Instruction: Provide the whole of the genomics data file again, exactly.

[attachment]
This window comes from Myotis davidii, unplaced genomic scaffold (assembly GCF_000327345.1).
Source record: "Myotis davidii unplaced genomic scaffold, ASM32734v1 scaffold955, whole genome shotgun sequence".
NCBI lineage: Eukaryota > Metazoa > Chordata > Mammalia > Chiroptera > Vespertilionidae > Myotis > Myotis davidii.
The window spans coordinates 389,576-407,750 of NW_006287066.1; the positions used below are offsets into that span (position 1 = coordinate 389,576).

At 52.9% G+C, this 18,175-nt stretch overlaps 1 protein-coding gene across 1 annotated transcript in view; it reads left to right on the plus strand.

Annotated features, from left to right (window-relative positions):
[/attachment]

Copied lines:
This window comes from Myotis davidii, unplaced genomic scaffold (assembly GCF_000327345.1).
Source record: "Myotis davidii unplaced genomic scaffold, ASM32734v1 scaffold955, whole genome shotgun sequence".
NCBI lineage: Eukaryota > Metazoa > Chordata > Mammalia > Chiroptera > Vespertilionidae > Myotis > Myotis davidii.
The window spans coordinates 389,576-407,750 of NW_006287066.1; the positions used below are offsets into that span (position 1 = coordinate 389,576).

At 52.9% G+C, this 18,175-nt stretch overlaps 1 protein-coding gene across 1 annotated transcript in view; it reads left to right on the plus strand.

Annotated features, from left to right (window-relative positions):